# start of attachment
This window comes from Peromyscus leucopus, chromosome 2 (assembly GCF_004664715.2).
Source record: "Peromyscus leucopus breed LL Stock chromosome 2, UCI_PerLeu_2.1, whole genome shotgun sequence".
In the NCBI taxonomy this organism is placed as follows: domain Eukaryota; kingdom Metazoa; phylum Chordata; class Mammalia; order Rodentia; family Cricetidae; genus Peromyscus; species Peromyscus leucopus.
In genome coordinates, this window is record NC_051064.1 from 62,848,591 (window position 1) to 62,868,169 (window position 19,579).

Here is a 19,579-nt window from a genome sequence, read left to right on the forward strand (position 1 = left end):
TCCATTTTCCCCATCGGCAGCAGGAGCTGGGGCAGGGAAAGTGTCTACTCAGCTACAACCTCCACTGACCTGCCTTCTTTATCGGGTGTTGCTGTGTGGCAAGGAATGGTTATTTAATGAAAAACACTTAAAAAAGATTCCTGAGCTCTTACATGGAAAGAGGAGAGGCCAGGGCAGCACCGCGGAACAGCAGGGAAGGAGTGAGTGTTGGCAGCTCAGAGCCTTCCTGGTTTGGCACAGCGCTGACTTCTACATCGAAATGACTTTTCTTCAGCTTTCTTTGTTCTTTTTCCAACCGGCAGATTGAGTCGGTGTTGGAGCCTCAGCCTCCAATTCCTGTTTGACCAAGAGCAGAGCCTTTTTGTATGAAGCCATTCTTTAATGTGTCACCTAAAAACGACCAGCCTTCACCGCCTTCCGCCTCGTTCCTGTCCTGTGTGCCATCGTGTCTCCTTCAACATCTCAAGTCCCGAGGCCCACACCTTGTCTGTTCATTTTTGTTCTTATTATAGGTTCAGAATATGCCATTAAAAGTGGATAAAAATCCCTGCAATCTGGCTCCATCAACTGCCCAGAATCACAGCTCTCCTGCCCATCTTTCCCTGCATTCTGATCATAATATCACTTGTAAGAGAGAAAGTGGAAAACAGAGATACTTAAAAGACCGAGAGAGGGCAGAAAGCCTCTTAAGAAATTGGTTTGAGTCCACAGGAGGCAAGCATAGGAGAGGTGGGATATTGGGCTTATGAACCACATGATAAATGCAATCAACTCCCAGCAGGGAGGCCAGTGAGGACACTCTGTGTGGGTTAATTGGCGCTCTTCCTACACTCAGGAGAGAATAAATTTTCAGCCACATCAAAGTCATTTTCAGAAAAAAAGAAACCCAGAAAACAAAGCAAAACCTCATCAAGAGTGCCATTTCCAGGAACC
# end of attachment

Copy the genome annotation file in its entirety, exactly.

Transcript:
This window comes from Peromyscus leucopus, chromosome 2 (assembly GCF_004664715.2).
Source record: "Peromyscus leucopus breed LL Stock chromosome 2, UCI_PerLeu_2.1, whole genome shotgun sequence".
In the NCBI taxonomy this organism is placed as follows: domain Eukaryota; kingdom Metazoa; phylum Chordata; class Mammalia; order Rodentia; family Cricetidae; genus Peromyscus; species Peromyscus leucopus.
In genome coordinates, this window is record NC_051064.1 from 62,848,591 (window position 1) to 62,868,169 (window position 19,579).

Here is a 19,579-nt window from a genome sequence, read left to right on the forward strand (position 1 = left end):
TCCATTTTCCCCATCGGCAGCAGGAGCTGGGGCAGGGAAAGTGTCTACTCAGCTACAACCTCCACTGACCTGCCTTCTTTATCGGGTGTTGCTGTGTGGCAAGGAATGGTTATTTAATGAAAAACACTTAAAAAAGATTCCTGAGCTCTTACATGGAAAGAGGAGAGGCCAGGGCAGCACCGCGGAACAGCAGGGAAGGAGTGAGTGTTGGCAGCTCAGAGCCTTCCTGGTTTGGCACAGCGCTGACTTCTACATCGAAATGACTTTTCTTCAGCTTTCTTTGTTCTTTTTCCAACCGGCAGATTGAGTCGGTGTTGGAGCCTCAGCCTCCAATTCCTGTTTGACCAAGAGCAGAGCCTTTTTGTATGAAGCCATTCTTTAATGTGTCACCTAAAAACGACCAGCCTTCACCGCCTTCCGCCTCGTTCCTGTCCTGTGTGCCATCGTGTCTCCTTCAACATCTCAAGTCCCGAGGCCCACACCTTGTCTGTTCATTTTTGTTCTTATTATAGGTTCAGAATATGCCATTAAAAGTGGATAAAAATCCCTGCAATCTGGCTCCATCAACTGCCCAGAATCACAGCTCTCCTGCCCATCTTTCCCTGCATTCTGATCATAATATCACTTGTAAGAGAGAAAGTGGAAAACAGAGATACTTAAAAGACCGAGAGAGGGCAGAAAGCCTCTTAAGAAATTGGTTTGAGTCCACAGGAGGCAAGCATAGGAGAGGTGGGATATTGGGCTTATGAACCACATGATAAATGCAATCAACTCCCAGCAGGGAGGCCAGTGAGGACACTCTGTGTGGGTTAATTGGCGCTCTTCCTACACTCAGGAGAGAATAAATTTTCAGCCACATCAAAGTCATTTTCAGAAAAAAAGAAACCCAGAAAACAAAGCAAAACCTCATCAAGAGTGCCATTTCCAGGAACC